Wednesday, January 10, 2007

The Dilemma 7/1/07

Our original plan was to go straight to Nong-Khai from BKK and cross to Laos, to its capital - Vientiane.
Due to our 'fast' progress and Gals wishes, we detoured straight east, crossing Isan, adding about 800 km along the Mekong.
After 2 weeks along the Mekong, we reached Nong-Khai, our final destination in Thailand.
As previous posts show, we enjoyed the beauty of the river and cycling near it. We saw we can continue west of Nong-Khai, on the river bank, till the point where the Mekong turns north, into Laos (We hope to take this route, if there is a road, when in Laos).
So, we decided to postpone Laos for a week (we still have over 20 days visa in Thailand, and its still winter in China) and cycle west.
We left Nong-Khai at noon, after updating our blog for you guys (and for us). After 20 km of a monotonous, unimpressive road, Rami popped the question: “Why should we continue? I’m ready for Laos!”.
Gal was in state of shock! Not because of the horrible idea, but because of the surprise. WE HAD A PLAN! And now, just like that – change it?
We stopped at the nearest shop, to discuss the situation and drink a coke. Gal agreed that the scenery (for the last 20 km) was far from the best, the road was not so fun and just across the river was waiting for us mysterious Laos! (Gal has been several times to Thailand, but never to any other south-east Asia country). On the other hand, crossing to Laos meant leaving the Mekong for some time, leaving Thailand till who knows when, and most sad – leaving Thai food behind…
We decided we’ll stop somewhere early (Rami insisted Gal will have another night in our beloved tent, on the Mekong) and ‘sleep’ on the dilemma.
We found a beautiful, small road; just on the river and then Gal fell! She stopped the bike and fell to the left side (not even on the road) and barely got some bruises (mom, don’t worry, all OK) and got a bit stressed about cycling (“what will I do in the real mountains?”).
We continued and for some reason (probably our love to ‘big’ cities) we continued to the closest town (maybe 10,000 people).
We arrived to the town after dark, looking for a Wat on the river bank. On the Laos side we saw a big, serious hotel, surrounded by lights of a relatively big city. We were surprised of the existence of another big city on the Mekong, in Laos (except for Vientiane, the capital).
The Wat we found didn’t let us in and sent the dogs at us. A local couple, who tried helping us, took us to another Wat, but it was not positioned on the Mekong. Being picky, we thanked them and sent them off, and cut back to the Mekong, where we saw a border-police station, right on the river bank (the border!!!).
After a short introduction (including our ‘camping letter’) we were accepted as their own. We decided to eat first, so one of the officers took the roll of leading us (with his scooter) to a specific restaurant, one of a dozen, spread on the promenade. We were a bit worried about a stranger choosing a restaurant for us – too expensive? Too simple (only noodle soup)? Etc. but we had no choice, he was too kind.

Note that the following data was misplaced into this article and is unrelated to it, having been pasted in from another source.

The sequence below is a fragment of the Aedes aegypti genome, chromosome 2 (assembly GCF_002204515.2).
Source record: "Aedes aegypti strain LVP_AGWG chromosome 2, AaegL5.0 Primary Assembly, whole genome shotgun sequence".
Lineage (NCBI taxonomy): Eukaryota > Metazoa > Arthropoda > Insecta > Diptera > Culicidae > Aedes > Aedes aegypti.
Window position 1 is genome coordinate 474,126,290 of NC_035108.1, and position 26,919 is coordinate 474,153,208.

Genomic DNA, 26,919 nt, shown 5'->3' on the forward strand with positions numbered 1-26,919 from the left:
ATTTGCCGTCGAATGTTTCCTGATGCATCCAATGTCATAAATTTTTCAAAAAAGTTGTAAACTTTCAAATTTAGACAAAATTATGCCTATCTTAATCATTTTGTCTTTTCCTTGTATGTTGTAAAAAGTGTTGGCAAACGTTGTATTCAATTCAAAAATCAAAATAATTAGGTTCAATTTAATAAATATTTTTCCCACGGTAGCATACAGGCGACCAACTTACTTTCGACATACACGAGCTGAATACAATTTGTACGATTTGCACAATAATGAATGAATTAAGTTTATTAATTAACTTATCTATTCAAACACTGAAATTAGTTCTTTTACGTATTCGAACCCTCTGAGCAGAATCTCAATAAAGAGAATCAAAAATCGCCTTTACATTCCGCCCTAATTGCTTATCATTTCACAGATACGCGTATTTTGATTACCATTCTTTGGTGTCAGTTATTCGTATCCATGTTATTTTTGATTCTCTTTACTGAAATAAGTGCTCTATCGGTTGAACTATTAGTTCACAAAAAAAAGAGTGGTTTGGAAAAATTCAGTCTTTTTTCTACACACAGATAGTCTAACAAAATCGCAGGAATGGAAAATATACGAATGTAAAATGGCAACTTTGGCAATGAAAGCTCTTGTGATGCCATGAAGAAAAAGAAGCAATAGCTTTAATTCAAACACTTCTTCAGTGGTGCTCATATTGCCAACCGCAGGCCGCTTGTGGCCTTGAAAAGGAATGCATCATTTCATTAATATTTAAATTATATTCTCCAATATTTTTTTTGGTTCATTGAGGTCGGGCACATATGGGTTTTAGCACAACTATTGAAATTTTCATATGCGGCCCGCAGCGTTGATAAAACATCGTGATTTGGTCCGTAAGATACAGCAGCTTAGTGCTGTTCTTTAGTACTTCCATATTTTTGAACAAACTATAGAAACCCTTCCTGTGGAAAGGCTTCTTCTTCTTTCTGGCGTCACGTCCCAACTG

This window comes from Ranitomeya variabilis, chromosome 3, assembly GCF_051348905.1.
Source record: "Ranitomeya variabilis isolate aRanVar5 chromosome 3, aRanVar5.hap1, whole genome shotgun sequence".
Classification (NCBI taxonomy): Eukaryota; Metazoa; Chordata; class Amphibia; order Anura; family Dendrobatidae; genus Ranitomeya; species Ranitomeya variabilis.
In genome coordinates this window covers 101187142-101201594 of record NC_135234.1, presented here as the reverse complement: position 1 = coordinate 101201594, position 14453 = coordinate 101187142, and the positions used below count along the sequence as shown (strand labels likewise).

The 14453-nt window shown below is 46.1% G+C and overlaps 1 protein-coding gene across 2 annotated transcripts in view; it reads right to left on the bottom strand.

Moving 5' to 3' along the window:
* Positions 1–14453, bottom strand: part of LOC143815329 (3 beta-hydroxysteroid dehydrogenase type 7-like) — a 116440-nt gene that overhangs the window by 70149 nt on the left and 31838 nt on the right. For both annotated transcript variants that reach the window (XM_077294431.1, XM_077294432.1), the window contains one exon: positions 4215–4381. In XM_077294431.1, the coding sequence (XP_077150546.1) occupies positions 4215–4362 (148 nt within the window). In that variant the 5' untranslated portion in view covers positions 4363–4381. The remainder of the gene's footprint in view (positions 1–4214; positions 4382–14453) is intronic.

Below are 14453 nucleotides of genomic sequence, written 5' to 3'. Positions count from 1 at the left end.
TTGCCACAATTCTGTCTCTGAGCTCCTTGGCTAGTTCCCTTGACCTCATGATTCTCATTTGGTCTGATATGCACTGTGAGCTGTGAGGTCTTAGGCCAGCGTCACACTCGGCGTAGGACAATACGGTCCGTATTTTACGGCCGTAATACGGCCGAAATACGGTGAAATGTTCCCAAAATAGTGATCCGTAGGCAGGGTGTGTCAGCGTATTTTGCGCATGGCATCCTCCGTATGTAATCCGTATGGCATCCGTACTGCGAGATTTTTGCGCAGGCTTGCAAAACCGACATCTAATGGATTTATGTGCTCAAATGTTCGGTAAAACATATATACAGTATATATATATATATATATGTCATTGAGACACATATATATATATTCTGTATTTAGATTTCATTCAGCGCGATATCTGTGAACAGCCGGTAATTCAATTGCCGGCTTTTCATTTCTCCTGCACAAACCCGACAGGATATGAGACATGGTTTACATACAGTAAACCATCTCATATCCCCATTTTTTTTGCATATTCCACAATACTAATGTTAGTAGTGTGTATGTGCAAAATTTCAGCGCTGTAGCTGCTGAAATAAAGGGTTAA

We reached the restaurant; exactly the kind of place we could have asked for: a simple, local place, with a wok and wide noodles. We asked our famous question: “array alloy?” (What tasty?). We ordered some dishes and were shown to a small table across the road, on the empty promenade. At the table next to us were sitting 4 young girls, with their ice coffee and sweets, enjoying the soft music (as opposed to extreme loud music, the typical local preference, or 3 drunken men, ‘karaoking’ the others to death). There was no beer in that fine establishment, making it a coffee shop (Gal noticed), so Gal was pointed to the shop next door.
While waiting for the food, looking at the big city on the opposite bank, we were told that’s Vientiane. We were a bit puzzled and embarrassed, for not noticing that Vientiane is situated 30 km west of Nong-Khai – just opposite of Si-Chiang Mai, our current location!
We were enjoying our romantic, tasty dinner, inspecting Vientiane (were we will be in a few days), with all its lights shimmering on the river, while an almost full moon, bright red, rose from just behind the city.
The beautiful evening, after an exhausting day, brought the dilemma to an end: we’ll stay in Thailand a few more days, on the Mekong.
We cycled back to the border-police station, quickly build our tent, had a hot shower, thanks to the same officer, who boiled a bucket for us, had delicious Chinese tea and hot coco and went to sleep, watching the moon through our tent.
We woke up to another beautiful sunrise on the river (again). A cup of coffee was waiting for Gal with a small baguette (thanks to the same officer). Due to the proximity to Laos, a former French colony, they have here baguettes.


Sunset over Nong-Khai

Moon rises over Vientiane (during our romantic dinner)

Coconut tree.

West from Nong-Khai